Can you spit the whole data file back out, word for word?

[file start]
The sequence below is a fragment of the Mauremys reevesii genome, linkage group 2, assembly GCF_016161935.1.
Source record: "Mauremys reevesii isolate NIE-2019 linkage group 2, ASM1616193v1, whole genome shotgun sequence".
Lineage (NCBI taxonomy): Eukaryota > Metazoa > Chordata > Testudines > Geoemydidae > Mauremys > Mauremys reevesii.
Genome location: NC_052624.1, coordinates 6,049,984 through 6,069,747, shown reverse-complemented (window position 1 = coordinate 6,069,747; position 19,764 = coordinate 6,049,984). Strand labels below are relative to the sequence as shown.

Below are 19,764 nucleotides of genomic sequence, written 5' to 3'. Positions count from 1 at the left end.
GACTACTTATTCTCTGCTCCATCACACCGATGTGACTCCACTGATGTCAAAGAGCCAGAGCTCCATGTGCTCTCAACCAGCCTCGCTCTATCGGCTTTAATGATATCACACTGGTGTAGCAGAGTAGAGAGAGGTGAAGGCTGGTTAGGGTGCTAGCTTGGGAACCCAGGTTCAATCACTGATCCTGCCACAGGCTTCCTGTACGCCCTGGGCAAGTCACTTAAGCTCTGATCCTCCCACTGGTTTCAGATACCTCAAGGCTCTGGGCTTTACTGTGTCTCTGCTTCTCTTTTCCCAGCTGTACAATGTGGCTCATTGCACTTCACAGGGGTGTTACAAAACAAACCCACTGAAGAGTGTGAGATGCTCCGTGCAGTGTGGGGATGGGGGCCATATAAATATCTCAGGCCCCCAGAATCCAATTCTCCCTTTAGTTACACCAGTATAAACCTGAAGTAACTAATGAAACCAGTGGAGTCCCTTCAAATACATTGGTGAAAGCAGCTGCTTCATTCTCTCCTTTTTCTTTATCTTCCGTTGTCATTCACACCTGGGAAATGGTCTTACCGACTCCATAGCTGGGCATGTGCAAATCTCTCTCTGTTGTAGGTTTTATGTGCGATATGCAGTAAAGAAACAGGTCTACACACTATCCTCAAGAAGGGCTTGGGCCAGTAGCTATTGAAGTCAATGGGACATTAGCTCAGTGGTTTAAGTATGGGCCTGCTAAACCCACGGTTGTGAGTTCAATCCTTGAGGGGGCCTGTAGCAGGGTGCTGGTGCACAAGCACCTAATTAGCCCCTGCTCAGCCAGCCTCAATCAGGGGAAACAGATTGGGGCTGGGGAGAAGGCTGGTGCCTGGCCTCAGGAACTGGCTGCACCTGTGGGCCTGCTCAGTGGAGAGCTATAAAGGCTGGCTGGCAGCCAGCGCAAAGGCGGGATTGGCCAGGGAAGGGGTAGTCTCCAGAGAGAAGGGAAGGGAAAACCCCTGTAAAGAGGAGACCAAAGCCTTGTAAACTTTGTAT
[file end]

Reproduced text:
The sequence below is a fragment of the Mauremys reevesii genome, linkage group 2, assembly GCF_016161935.1.
Source record: "Mauremys reevesii isolate NIE-2019 linkage group 2, ASM1616193v1, whole genome shotgun sequence".
Lineage (NCBI taxonomy): Eukaryota > Metazoa > Chordata > Testudines > Geoemydidae > Mauremys > Mauremys reevesii.
Genome location: NC_052624.1, coordinates 6,049,984 through 6,069,747, shown reverse-complemented (window position 1 = coordinate 6,069,747; position 19,764 = coordinate 6,049,984). Strand labels below are relative to the sequence as shown.

Below are 19,764 nucleotides of genomic sequence, written 5' to 3'. Positions count from 1 at the left end.
GACTACTTATTCTCTGCTCCATCACACCGATGTGACTCCACTGATGTCAAAGAGCCAGAGCTCCATGTGCTCTCAACCAGCCTCGCTCTATCGGCTTTAATGATATCACACTGGTGTAGCAGAGTAGAGAGAGGTGAAGGCTGGTTAGGGTGCTAGCTTGGGAACCCAGGTTCAATCACTGATCCTGCCACAGGCTTCCTGTACGCCCTGGGCAAGTCACTTAAGCTCTGATCCTCCCACTGGTTTCAGATACCTCAAGGCTCTGGGCTTTACTGTGTCTCTGCTTCTCTTTTCCCAGCTGTACAATGTGGCTCATTGCACTTCACAGGGGTGTTACAAAACAAACCCACTGAAGAGTGTGAGATGCTCCGTGCAGTGTGGGGATGGGGGCCATATAAATATCTCAGGCCCCCAGAATCCAATTCTCCCTTTAGTTACACCAGTATAAACCTGAAGTAACTAATGAAACCAGTGGAGTCCCTTCAAATACATTGGTGAAAGCAGCTGCTTCATTCTCTCCTTTTTCTTTATCTTCCGTTGTCATTCACACCTGGGAAATGGTCTTACCGACTCCATAGCTGGGCATGTGCAAATCTCTCTCTGTTGTAGGTTTTATGTGCGATATGCAGTAAAGAAACAGGTCTACACACTATCCTCAAGAAGGGCTTGGGCCAGTAGCTATTGAAGTCAATGGGACATTAGCTCAGTGGTTTAAGTATGGGCCTGCTAAACCCACGGTTGTGAGTTCAATCCTTGAGGGGGCCTGTAGCAGGGTGCTGGTGCACAAGCACCTAATTAGCCCCTGCTCAGCCAGCCTCAATCAGGGGAAACAGATTGGGGCTGGGGAGAAGGCTGGTGCCTGGCCTCAGGAACTGGCTGCACCTGTGGGCCTGCTCAGTGGAGAGCTATAAAGGCTGGCTGGCAGCCAGCGCAAAGGCGGGATTGGCCAGGGAAGGGGTAGTCTCCAGAGAGAAGGGAAGGGAAAACCCCTGTAAAGAGGAGACCAAAGCCTTGTAAACTTTGTAT